Focus on making every note ring out for the exact same amount of time.
Question: “Tom Hess, how much wrist do you use to play sweep picking arpeggios?”
Answer: The motion you use to play while sweep picking primarily comes from your forearm/shoulder (as shown in the video).
By sweep picking like this, it becomes harder to make the common mistake of picking each string individually. Avoiding this mistake is critical for playing fast and clean.
When you play a guitar arpeggio, you never want to break up your picking hand momentum.
The motion you use is similar to strumming a chord.
Make sure you are doing it correctly by watching your picking hand as you practice so you can fix any issues using both your ears and your eyes.
Sweep Picking Tip #3: Articulate Each Note Fully
Ever try to play a sweep picking arpeggio, but ended up cutting off the note you wanted to play by accident?
This is frustrating!
Why does this happen?
This usually happens when people try to stop notes from bleeding together.
Avoid this by muting strings at the precise moment when the next played note sounds.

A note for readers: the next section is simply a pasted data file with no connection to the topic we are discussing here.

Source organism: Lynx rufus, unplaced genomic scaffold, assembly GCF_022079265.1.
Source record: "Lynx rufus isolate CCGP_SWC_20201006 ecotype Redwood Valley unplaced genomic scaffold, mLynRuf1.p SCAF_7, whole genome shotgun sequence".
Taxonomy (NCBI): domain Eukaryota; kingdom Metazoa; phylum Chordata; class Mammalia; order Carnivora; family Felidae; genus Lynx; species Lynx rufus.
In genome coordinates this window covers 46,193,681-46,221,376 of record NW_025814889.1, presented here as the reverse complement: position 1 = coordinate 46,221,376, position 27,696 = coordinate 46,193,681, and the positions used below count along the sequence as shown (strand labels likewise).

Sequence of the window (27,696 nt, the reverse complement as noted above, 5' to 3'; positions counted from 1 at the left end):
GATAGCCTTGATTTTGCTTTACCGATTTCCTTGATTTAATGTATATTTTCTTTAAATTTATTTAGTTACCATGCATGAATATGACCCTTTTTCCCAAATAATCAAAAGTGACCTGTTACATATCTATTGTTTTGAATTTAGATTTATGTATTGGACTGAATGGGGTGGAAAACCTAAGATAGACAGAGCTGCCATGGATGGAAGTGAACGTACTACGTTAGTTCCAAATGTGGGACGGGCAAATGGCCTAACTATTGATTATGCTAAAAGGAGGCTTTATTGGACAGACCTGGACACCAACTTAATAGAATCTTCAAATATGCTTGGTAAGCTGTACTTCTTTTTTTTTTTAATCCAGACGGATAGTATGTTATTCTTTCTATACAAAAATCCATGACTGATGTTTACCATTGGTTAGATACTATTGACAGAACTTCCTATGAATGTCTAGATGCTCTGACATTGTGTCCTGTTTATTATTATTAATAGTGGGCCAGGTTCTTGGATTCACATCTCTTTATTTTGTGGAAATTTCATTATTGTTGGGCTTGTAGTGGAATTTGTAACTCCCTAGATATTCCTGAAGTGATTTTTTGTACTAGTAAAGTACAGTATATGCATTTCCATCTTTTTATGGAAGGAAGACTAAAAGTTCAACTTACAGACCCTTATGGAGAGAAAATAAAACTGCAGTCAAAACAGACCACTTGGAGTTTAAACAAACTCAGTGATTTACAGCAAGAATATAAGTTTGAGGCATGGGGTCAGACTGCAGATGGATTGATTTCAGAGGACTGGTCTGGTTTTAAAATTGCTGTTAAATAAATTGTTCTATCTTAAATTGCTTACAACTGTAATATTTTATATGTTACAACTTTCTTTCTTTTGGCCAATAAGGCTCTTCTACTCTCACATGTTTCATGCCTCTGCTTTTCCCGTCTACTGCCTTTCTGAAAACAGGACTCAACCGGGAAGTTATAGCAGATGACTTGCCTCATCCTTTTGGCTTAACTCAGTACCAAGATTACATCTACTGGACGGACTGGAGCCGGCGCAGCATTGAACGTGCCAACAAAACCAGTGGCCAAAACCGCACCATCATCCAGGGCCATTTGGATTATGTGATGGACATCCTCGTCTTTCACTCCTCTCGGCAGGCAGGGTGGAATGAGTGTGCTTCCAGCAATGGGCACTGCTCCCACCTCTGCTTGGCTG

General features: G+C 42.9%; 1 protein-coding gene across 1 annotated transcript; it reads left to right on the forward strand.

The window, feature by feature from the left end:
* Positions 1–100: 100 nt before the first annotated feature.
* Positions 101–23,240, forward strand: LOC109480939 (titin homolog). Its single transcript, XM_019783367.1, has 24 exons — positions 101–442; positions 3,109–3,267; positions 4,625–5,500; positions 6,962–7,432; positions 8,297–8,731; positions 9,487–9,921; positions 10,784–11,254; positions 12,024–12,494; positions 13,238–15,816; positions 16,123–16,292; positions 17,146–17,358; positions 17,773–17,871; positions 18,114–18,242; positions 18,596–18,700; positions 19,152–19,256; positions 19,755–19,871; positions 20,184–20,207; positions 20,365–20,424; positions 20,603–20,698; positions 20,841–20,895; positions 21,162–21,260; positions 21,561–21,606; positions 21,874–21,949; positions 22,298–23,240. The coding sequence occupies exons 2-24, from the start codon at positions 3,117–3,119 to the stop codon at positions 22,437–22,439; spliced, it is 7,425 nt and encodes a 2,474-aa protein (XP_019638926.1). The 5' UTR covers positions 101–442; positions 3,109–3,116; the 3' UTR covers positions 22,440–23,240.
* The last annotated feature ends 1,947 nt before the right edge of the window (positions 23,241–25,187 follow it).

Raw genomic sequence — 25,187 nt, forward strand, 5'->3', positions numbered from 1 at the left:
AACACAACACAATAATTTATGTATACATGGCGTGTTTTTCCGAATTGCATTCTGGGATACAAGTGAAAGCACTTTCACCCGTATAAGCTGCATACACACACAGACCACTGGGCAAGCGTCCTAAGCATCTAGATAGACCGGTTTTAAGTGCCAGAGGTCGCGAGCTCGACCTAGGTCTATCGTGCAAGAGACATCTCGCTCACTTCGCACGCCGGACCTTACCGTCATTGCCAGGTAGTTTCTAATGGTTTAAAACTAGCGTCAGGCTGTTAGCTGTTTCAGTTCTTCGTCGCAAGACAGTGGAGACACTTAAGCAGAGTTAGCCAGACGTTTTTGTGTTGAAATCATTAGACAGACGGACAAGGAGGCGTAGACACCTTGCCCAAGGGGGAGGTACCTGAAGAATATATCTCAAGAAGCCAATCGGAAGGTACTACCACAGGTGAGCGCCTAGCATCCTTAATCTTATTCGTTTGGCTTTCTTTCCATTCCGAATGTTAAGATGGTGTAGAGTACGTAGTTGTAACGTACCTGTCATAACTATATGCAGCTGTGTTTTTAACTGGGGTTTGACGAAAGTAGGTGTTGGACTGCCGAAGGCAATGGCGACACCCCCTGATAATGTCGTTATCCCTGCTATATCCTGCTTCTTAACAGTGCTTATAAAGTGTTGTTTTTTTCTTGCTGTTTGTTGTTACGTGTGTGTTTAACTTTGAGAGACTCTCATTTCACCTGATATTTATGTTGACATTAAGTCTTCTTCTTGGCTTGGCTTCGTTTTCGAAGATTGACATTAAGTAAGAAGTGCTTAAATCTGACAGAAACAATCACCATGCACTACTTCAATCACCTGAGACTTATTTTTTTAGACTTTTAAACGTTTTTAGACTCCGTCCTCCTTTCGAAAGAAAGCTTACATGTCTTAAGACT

Sweep Picking Tip #4: Maintain Consistent Note Rhythm
Keeping every note of your sweep picking arpeggio at the correct length is crucial for making it sound smooth and top-quality like the pros do (assuming you are practicing an arpeggio in all the same note rhythms).
Many guitarists accidentally play notes at slightly longer or shorter rhythms, making the arpeggio sound sloppy or just a little off.
Here's how to fix this issue:
Play the sweep picking arpeggio by starting very slow and gradually speeding up until you start to notice yourself making mistakes.
This will quickly show you which notes you are struggling to keep in time with the others.
Sweep Picking Tip #5: Focus On Your Picking Hand To Maintain Momentum
Here is an effective way to keep your picking hand momentum going in order to play clean sweep picking arpeggios with pull-offs and hammer-ons on the highest string(s):
As soon as you play a pull off on the highest string of a guitar arpeggio, your pick should be moving to the next string and not be getting caught in between strings. Prepare the note on the next string by pressing the pick against the next string so it is already waiting for you to fret the next note.
Note: Learning how to play sweep picking arpeggios on your own is much harder compared to learning with a teacher who can help you fix mistakes where you don't see them.
This is why I encourage you to start taking lessons with an experienced guitar teacher.